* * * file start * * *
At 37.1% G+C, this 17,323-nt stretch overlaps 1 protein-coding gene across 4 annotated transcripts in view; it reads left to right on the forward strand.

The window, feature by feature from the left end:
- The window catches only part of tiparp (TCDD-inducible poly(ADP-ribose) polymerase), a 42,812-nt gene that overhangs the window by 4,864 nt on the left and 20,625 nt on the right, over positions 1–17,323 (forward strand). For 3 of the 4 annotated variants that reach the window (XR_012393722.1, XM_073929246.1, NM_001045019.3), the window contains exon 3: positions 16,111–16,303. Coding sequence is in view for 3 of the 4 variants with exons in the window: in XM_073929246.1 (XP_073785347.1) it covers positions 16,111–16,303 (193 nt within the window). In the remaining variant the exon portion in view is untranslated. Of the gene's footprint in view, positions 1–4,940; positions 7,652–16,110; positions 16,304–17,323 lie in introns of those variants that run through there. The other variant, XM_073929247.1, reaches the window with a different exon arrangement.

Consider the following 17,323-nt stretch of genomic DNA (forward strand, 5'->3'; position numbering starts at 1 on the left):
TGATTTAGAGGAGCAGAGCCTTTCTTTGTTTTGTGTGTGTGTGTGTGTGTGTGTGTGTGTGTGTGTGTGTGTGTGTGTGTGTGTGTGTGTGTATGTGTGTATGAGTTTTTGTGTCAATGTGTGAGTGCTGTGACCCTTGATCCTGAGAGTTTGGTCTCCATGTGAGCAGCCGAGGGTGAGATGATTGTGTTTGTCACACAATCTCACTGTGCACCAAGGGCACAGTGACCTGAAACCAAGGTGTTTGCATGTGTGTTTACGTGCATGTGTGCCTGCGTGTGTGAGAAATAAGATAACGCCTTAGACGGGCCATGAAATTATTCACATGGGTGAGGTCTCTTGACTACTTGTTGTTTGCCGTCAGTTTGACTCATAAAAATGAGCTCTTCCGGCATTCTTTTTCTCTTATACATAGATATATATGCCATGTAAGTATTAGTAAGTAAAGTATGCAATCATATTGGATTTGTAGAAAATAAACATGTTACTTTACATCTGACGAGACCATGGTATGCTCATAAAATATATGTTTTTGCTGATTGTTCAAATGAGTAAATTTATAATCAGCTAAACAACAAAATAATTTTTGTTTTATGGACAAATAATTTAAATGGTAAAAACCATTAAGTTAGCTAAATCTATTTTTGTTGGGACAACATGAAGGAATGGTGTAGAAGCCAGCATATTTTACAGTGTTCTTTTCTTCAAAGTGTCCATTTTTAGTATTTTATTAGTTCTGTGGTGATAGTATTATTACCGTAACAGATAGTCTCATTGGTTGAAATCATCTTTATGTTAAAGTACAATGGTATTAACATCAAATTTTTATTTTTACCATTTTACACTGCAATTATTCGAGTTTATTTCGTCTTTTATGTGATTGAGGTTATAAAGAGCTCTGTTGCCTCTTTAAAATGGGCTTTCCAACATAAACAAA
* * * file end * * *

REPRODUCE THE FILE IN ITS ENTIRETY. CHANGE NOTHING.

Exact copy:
At 37.1% G+C, this 17,323-nt stretch overlaps 1 protein-coding gene across 4 annotated transcripts in view; it reads left to right on the forward strand.

The window, feature by feature from the left end:
- The window catches only part of tiparp (TCDD-inducible poly(ADP-ribose) polymerase), a 42,812-nt gene that overhangs the window by 4,864 nt on the left and 20,625 nt on the right, over positions 1–17,323 (forward strand). For 3 of the 4 annotated variants that reach the window (XR_012393722.1, XM_073929246.1, NM_001045019.3), the window contains exon 3: positions 16,111–16,303. Coding sequence is in view for 3 of the 4 variants with exons in the window: in XM_073929246.1 (XP_073785347.1) it covers positions 16,111–16,303 (193 nt within the window). In the remaining variant the exon portion in view is untranslated. Of the gene's footprint in view, positions 1–4,940; positions 7,652–16,110; positions 16,304–17,323 lie in introns of those variants that run through there. The other variant, XM_073929247.1, reaches the window with a different exon arrangement.

Consider the following 17,323-nt stretch of genomic DNA (forward strand, 5'->3'; position numbering starts at 1 on the left):
TGATTTAGAGGAGCAGAGCCTTTCTTTGTTTTGTGTGTGTGTGTGTGTGTGTGTGTGTGTGTGTGTGTGTGTGTGTGTGTGTGTGTGTGTGTATGTGTGTATGAGTTTTTGTGTCAATGTGTGAGTGCTGTGACCCTTGATCCTGAGAGTTTGGTCTCCATGTGAGCAGCCGAGGGTGAGATGATTGTGTTTGTCACACAATCTCACTGTGCACCAAGGGCACAGTGACCTGAAACCAAGGTGTTTGCATGTGTGTTTACGTGCATGTGTGCCTGCGTGTGTGAGAAATAAGATAACGCCTTAGACGGGCCATGAAATTATTCACATGGGTGAGGTCTCTTGACTACTTGTTGTTTGCCGTCAGTTTGACTCATAAAAATGAGCTCTTCCGGCATTCTTTTTCTCTTATACATAGATATATATGCCATGTAAGTATTAGTAAGTAAAGTATGCAATCATATTGGATTTGTAGAAAATAAACATGTTACTTTACATCTGACGAGACCATGGTATGCTCATAAAATATATGTTTTTGCTGATTGTTCAAATGAGTAAATTTATAATCAGCTAAACAACAAAATAATTTTTGTTTTATGGACAAATAATTTAAATGGTAAAAACCATTAAGTTAGCTAAATCTATTTTTGTTGGGACAACATGAAGGAATGGTGTAGAAGCCAGCATATTTTACAGTGTTCTTTTCTTCAAAGTGTCCATTTTTAGTATTTTATTAGTTCTGTGGTGATAGTATTATTACCGTAACAGATAGTCTCATTGGTTGAAATCATCTTTATGTTAAAGTACAATGGTATTAACATCAAATTTTTATTTTTACCATTTTACACTGCAATTATTCGAGTTTATTTCGTCTTTTATGTGATTGAGGTTATAAAGAGCTCTGTTGCCTCTTTAAAATGGGCTTTCCAACATAAACAAA